Wednesday, April 16, 2008

Vance Gerry pitching to Woolie Reitherman, Larry Clemmons,
Milt Kahl and Ken Anderson

Memories of Vance Gerry

Vance Gerry was a soft-spoken man. He had opinions, of course, but he never felt like it was his constant duty to express them (some of us, however, did feel that way). I never saw him angry or frustrated (others have, but they will acknowledge that it was on a rare and justifiable occasion). Here was the appearance of a man who had mastered life and had found contentment. He spent a lifetime drawing storyboards and personal illustrations, but he never lost his youthful enthusiasm for his own work and the good work of others. He did some of the best feature storyboard work I had ever seen.

I worked with Vance and Walt Disney Feature Animation during a time when many young artists were depressed with the quality of films that were in production – immediately prior to the success of The Little Mermaid. When artists much younger than he were complaining and expressing cynical opinions about the future of Disney Animation, Vance reminded the anxious young artists around him that there was never a time he remembered when everyone at the studio was happy and secure about the quality of films that were being made.

Vance, by example, showed those around him that there was never an excuse for doing less than your best work. He proved that good work can elevate average material and that this was the definition of a true story artist. While others would complain and stress about their work, Vance would quietly turn out sketch after amazing sketch that provided strong direction for the rest of the crew - for character acting and for the mood of the environments. I can’t say that it was the best drawing technique I had ever seen, his drawings were kind of simple with dough-y shapes but at the same time, terrifically charming – and the staging and lighting indications were always, ALWAYS wonderful.

He loved to dress up certain drawings with a simple color wash or some crayon – and he used the most humble, stupid “little kid” sets of watercolors and crayola crayons that you would find in any drugstore (shaming those who think they need the best materials in order to create their best work).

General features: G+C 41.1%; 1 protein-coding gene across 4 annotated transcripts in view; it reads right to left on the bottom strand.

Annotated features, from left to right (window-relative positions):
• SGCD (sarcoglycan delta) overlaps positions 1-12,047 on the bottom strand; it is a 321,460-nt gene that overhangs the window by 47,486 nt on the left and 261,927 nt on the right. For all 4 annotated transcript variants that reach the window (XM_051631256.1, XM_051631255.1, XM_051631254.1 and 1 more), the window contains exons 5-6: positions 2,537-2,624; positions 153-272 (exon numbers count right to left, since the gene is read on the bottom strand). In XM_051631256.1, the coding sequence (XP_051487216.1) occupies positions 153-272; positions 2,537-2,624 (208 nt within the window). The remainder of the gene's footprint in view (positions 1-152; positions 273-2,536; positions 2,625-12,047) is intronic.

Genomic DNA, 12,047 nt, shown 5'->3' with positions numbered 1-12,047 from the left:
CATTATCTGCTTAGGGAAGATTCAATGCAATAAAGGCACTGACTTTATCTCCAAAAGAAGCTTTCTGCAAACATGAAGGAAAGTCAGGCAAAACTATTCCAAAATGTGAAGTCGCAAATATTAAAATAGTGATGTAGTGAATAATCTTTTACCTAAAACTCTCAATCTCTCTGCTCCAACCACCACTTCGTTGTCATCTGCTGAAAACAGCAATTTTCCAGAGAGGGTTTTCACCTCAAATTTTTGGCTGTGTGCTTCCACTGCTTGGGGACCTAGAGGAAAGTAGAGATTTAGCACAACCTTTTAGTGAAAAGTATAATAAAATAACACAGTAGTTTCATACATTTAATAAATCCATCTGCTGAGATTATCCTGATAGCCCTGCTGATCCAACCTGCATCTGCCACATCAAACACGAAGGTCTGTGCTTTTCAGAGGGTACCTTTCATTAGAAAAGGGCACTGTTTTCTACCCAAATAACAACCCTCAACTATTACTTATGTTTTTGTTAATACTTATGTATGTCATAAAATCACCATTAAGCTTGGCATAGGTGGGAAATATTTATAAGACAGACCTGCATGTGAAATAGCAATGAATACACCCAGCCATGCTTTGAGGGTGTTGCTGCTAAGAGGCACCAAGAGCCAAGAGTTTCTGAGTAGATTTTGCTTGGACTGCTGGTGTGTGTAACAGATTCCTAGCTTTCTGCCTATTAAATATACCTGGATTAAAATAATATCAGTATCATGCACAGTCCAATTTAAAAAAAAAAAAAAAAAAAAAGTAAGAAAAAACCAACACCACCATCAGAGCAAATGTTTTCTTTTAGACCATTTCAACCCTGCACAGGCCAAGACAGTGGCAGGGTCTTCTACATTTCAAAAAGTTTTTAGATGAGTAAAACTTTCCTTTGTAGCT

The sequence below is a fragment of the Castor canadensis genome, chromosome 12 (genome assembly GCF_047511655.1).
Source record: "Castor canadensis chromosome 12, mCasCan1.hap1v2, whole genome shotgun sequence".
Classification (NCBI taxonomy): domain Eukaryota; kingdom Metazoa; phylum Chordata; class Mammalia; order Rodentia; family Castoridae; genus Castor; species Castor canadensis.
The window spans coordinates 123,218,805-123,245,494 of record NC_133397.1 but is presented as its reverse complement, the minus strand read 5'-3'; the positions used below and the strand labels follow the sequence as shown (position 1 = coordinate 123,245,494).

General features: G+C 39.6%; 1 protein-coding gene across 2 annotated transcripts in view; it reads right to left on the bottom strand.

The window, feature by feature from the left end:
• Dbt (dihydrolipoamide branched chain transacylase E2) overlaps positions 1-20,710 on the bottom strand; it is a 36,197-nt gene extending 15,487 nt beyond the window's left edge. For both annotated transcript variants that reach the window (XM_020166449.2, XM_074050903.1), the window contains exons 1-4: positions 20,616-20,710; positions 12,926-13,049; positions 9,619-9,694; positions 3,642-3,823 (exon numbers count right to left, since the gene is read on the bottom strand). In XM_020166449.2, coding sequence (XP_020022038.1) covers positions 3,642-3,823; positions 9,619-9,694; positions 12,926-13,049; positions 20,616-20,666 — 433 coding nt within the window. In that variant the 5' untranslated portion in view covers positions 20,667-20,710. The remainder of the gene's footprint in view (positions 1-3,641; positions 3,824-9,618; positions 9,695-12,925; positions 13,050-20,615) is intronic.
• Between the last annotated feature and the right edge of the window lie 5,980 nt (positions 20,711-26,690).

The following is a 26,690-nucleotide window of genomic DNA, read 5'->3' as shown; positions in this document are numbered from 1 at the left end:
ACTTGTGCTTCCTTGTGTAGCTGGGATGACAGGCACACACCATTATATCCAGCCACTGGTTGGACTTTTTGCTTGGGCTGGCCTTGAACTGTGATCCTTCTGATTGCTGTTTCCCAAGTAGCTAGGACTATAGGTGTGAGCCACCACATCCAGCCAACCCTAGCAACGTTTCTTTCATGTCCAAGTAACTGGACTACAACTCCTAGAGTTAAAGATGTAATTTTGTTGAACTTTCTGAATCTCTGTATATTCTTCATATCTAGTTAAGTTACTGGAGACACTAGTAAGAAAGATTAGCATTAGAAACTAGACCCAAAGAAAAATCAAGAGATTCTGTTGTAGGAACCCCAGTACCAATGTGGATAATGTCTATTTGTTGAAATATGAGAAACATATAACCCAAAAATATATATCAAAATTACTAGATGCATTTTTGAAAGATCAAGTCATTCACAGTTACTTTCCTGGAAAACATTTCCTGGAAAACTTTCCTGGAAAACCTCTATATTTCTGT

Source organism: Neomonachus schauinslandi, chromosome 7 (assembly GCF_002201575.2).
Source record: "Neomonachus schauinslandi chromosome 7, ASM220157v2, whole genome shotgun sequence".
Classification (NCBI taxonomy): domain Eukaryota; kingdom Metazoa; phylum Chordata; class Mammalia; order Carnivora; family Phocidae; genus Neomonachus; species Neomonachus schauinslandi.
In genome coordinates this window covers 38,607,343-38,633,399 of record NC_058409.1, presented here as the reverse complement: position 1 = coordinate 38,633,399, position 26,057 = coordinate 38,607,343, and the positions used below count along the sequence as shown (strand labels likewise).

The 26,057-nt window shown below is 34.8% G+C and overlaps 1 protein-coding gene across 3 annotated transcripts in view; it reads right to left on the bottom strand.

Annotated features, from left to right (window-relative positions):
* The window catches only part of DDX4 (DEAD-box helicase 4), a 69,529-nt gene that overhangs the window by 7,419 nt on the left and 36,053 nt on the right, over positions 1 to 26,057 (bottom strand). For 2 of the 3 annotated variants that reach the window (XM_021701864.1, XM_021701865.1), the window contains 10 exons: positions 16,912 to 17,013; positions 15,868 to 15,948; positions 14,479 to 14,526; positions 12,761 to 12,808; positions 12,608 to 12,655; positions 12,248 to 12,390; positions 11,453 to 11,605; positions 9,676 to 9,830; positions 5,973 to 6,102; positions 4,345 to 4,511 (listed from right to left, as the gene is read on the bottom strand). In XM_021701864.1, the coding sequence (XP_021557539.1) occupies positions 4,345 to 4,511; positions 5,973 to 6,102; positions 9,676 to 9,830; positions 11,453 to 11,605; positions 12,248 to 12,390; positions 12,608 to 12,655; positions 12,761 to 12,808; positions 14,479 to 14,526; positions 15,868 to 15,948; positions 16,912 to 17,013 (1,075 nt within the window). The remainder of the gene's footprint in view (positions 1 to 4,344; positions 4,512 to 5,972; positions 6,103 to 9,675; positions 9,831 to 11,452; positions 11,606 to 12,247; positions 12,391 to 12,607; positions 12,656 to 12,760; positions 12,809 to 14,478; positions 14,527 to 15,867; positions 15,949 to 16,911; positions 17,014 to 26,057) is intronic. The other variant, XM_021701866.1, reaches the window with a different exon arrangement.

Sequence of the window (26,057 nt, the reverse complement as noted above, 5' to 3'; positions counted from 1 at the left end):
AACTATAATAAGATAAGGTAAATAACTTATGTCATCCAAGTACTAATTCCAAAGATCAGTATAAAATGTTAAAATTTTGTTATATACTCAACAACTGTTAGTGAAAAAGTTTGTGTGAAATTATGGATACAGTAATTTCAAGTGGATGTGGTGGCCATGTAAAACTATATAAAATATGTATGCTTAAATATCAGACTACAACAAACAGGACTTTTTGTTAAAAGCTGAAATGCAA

Vance was an inspiration to the younger artists around him. He was passionate about watercolor and loved the work of the California School of Watercolor. Many of those artists had worked at Disney or had some relationship to Walt and the studio; Millard Sheets, Phil Dike, Lee Blair, Art Riley, Ralph Hulett, Elmer Plummer, and many others had either worked at the studio or taught at Chouinard and then California Institute of the Arts. Vance would accompany some of the younger artists (including myself – a twenty-something neophyte at the time) to paint watercolors in the parks and other locations near the studio during lunch hours. I have one of his lunch hour watercolors - we traded one day after one of our painting trips.

Vance Gerry watercolor painted on his lunch
hour at Bette Davis park in Glendale, CA

He also was a fan of Jack Miller, an artist who worked in the Character Model department during the 1940’s and 1950’s. Vance had made a book from photocopies of Jack’s studio work – pirates from Peter Pan, caricatures of his co-workers, etc, and it was obvious that Vance’s drawing style owed much to that of Jack Miller.

Occasionally, I will look though my files and find copies of Vance’s wonderful work – and I still learn things from viewing his drawings. And then I miss him. So this blog entry is my tribute to the memory of Vance Gerry.


Major Pepperidge said...

This is a nice tribute to somebody who was one of those names I had heard of but didn't really know anything about. I just looked up his name on Google Image Search and found some nice examples of his sketches, some of which remind me of children's book illustrations from years ago, like Ludwig Bemelman ("Madeleine") or Thurber.

Nicolas P. Villarreal said...

Hi Fred! ...your watercolors are beautiful, I love the feeling and the style of them.

Take care!